Yudan Taiteki wrote:
If you disagree that language is speech, it's hard to have any sort of linguistic discussion at all. The written form has no more effect on language than the printing presses used to print books, or the type of paper the books are written on.
Now, what I'm not sure about is whether "word" actually has a technical linguistic definition.
Ehm, I'm not sure if claiming language is more then speech is the same as disagreeing language is speech?
However, I do deny language is only speech.
I've been thinking about it a bit more just now, and this thought took form in my head:
In a way, in most languages (not Japanese, though, I have to admit), written language actually helps us point out what we apparently consider to be one word. Simply because we put spaces in between.
And interestingly enough (although probably obviously enough) these 'units' differ per language.
A random pick from my dictionary:
Dutch: 'kantkussen' one "word".
English: ' lace pillow' two "words".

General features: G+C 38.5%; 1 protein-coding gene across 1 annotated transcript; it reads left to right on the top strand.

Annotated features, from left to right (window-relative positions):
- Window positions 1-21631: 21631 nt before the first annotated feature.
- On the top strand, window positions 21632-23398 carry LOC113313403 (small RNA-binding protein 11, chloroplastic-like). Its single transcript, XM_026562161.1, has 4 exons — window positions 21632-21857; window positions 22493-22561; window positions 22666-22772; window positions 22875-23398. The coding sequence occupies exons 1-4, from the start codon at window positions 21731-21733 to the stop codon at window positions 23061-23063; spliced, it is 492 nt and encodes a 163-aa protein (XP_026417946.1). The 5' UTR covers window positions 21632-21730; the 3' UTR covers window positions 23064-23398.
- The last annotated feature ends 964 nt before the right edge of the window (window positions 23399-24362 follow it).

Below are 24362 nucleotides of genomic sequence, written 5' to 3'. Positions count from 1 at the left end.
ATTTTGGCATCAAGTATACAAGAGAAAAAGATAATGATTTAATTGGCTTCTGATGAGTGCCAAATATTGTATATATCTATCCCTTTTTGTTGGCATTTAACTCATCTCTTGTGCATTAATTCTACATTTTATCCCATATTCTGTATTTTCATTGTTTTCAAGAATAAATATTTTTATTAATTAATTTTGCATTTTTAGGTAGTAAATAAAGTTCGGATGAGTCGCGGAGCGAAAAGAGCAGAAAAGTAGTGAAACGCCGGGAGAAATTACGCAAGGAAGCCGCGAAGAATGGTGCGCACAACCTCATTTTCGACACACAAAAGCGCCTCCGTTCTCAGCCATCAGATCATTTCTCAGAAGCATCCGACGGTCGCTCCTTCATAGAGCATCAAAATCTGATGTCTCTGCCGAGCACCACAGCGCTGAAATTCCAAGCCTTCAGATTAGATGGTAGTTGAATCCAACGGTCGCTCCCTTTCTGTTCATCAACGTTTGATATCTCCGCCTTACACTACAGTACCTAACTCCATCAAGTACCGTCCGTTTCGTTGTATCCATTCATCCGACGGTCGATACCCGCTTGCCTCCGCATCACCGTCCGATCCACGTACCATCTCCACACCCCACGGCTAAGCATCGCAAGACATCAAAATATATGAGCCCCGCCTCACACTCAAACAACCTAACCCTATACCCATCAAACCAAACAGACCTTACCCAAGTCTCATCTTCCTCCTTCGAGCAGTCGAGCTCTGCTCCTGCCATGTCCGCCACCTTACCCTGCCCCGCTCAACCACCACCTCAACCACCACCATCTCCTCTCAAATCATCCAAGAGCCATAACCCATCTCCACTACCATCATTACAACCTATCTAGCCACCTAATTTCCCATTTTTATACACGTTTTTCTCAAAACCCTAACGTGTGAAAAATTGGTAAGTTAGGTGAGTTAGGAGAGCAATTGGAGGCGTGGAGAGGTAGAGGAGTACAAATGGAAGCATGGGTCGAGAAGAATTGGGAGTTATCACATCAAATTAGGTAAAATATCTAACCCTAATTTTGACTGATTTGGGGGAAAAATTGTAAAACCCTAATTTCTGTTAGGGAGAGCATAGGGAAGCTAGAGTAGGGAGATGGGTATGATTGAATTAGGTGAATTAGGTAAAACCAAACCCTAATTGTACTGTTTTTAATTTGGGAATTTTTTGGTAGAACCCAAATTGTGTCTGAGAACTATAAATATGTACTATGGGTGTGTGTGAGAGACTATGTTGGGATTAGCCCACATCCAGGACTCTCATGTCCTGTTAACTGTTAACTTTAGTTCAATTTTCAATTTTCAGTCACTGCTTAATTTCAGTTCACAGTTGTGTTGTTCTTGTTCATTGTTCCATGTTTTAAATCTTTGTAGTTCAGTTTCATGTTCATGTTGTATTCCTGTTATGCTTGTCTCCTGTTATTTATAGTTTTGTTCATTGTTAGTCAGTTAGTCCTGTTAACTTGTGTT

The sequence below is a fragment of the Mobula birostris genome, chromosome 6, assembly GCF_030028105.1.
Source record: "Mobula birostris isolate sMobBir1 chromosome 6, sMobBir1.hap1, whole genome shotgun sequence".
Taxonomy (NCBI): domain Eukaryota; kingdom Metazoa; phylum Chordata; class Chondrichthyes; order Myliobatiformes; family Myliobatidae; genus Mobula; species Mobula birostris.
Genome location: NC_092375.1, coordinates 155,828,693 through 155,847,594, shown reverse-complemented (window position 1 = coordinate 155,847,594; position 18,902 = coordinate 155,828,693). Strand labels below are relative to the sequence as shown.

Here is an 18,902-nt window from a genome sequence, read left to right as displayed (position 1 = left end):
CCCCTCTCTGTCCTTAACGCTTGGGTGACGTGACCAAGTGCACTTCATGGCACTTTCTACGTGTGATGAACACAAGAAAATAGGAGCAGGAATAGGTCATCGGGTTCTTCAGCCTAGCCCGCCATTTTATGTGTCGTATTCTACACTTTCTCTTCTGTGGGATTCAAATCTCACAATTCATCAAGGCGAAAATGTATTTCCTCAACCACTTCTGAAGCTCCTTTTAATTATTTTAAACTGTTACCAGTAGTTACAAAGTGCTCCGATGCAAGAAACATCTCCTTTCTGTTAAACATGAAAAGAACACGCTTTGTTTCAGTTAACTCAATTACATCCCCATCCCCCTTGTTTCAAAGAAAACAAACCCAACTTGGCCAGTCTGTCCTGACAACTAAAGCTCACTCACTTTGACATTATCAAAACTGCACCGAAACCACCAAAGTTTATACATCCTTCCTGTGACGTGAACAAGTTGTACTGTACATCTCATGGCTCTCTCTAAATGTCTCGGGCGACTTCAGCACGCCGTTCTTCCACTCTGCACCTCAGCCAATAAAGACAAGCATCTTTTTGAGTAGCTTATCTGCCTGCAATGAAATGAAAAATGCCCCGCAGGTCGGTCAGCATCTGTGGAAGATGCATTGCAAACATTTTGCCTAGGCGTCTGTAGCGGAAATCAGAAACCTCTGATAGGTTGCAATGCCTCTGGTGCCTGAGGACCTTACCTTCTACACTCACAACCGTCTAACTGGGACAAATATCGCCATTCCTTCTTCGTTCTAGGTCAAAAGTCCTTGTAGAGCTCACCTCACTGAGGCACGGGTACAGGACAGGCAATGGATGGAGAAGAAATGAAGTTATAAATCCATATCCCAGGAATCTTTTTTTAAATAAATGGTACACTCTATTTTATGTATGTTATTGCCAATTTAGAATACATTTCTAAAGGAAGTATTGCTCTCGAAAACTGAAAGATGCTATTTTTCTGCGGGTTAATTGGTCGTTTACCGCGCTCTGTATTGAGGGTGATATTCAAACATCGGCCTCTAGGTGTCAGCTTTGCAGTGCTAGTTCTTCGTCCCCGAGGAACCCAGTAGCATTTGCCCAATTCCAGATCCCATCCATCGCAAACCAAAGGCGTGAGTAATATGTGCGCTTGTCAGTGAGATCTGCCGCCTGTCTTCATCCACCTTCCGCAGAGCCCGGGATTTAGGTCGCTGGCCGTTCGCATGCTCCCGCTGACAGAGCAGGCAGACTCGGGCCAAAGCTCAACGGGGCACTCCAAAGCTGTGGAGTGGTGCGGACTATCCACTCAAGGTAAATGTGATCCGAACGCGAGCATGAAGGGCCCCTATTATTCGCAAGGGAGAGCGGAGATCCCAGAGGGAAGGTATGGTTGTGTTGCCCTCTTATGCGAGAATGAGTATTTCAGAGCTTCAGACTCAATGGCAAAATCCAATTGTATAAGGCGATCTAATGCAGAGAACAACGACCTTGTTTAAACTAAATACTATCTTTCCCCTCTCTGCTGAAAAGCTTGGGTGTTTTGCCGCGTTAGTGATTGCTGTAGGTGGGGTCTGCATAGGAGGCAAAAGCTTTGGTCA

Sorry, but I'm down with the flew, so I'm not going to spend time on finding a more down to earth example....but this particular difference between Dutch and English is actually very common.
(Oh, and as a PS, you studied language, didn't you? Then I'm sure you are aware how much influence the written language of Shakespeare has had on nowadays English.
I've recently visited the Globe Theatre in London. Unfortunately my pictures of the Shakespeare's quotations that are now an integrated part of daily speech failed miserably, but the amount was impressive.
So I'm not going to let you get away with the above statement